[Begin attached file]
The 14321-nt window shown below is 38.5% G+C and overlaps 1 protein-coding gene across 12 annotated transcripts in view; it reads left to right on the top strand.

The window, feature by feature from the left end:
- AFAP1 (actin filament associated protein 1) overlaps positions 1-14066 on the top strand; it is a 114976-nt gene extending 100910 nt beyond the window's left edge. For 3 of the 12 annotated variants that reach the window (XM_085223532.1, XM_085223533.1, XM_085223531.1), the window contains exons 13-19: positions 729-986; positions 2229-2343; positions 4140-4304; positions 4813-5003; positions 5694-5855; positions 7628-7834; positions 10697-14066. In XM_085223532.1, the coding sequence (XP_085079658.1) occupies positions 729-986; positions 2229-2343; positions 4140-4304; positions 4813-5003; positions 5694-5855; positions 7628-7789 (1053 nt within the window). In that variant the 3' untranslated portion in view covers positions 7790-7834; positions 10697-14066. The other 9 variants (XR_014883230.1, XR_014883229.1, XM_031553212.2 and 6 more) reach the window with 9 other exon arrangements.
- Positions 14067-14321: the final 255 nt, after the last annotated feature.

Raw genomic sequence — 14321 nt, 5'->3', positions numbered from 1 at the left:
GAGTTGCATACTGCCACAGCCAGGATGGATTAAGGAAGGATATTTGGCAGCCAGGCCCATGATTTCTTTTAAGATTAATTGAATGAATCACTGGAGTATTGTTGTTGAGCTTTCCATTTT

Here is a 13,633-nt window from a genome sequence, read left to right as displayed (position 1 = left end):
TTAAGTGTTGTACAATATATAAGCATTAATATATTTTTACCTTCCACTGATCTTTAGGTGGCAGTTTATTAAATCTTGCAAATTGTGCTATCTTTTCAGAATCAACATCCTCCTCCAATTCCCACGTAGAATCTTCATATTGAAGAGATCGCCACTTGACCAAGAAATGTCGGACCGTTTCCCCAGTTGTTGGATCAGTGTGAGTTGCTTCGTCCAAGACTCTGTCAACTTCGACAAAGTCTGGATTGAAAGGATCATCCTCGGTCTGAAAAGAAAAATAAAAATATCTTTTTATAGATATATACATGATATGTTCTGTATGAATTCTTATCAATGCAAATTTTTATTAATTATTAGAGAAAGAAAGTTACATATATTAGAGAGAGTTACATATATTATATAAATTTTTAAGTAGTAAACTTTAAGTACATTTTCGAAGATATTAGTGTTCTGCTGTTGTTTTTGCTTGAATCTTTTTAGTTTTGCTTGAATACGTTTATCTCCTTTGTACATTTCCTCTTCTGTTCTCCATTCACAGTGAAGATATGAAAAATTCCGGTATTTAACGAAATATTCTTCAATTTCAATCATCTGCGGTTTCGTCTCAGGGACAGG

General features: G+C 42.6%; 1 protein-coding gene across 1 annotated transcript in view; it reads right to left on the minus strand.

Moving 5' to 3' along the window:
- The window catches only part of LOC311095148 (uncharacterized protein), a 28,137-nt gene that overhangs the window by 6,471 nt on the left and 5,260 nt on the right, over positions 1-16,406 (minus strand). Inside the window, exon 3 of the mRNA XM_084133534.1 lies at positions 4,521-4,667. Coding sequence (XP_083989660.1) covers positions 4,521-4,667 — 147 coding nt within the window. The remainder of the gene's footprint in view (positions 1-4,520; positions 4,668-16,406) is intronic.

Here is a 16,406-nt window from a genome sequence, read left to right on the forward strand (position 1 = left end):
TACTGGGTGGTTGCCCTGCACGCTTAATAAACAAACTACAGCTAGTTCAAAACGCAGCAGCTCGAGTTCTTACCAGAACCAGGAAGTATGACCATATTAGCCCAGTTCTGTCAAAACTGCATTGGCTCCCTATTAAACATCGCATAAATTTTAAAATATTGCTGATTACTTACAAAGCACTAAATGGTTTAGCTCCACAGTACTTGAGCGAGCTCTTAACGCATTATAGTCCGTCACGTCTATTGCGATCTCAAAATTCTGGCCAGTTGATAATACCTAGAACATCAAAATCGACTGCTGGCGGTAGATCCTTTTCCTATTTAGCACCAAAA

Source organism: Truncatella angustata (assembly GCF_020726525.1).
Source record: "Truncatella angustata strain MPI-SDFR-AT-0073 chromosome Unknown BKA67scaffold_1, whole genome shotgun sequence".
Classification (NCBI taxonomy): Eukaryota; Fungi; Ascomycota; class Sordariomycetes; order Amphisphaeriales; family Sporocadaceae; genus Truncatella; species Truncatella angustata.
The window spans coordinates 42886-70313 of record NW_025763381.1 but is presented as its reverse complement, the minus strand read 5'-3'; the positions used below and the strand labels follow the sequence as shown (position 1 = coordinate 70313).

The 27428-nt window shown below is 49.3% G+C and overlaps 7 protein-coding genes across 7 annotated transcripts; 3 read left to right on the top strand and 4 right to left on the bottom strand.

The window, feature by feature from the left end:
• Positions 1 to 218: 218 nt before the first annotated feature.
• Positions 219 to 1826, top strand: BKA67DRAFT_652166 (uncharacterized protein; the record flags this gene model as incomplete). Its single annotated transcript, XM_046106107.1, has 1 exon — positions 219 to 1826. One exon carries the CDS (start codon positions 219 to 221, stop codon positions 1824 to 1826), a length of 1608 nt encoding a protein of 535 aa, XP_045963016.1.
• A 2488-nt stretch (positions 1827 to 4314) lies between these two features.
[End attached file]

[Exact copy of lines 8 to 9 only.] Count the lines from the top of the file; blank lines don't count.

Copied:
TTAAGTGTTGTACAATATATAAGCATTAATATATTTTTACCTTCCACTGATCTTTAGGTGGCAGTTTATTAAATCTTGCAAATTGTGCTATCTTTTCAGAATCAACATCCTCCTCCAATTCCCACGTAGAATCTTCATATTGAAGAGATCGCCACTTGACCAAGAAATGTCGGACCGTTTCCCCAGTTGTTGGATCAGTGTGAGTTGCTTCGTCCAAGACTCTGTCAACTTCGACAAAGTCTGGATTGAAAGGATCATCCTCGGTCTGAAAAGAAAAATAAAAATATCTTTTTATAGATATATACATGATATGTTCTGTATGAATTCTTATCAATGCAAATTTTTATTAATTATTAGAGAAAGAAAGTTACATATATTAGAGAGAGTTACATATATTATATAAATTTTTAAGTAGTAAACTTTAAGTACATTTTCGAAGATATTAGTGTTCTGCTGTTGTTTTTGCTTGAATCTTTTTAGTTTTGCTTGAATACGTTTATCTCCTTTGTACATTTCCTCTTCTGTTCTCCATTCACAGTGAAGATATGAAAAATTCCGGTATTTAACGAAATATTCTTCAATTTCAATCATCTGCGGTTTCGTCTCAGGGACAGG

General features: G+C 42.6%; 1 protein-coding gene across 1 annotated transcript in view; it reads right to left on the minus strand.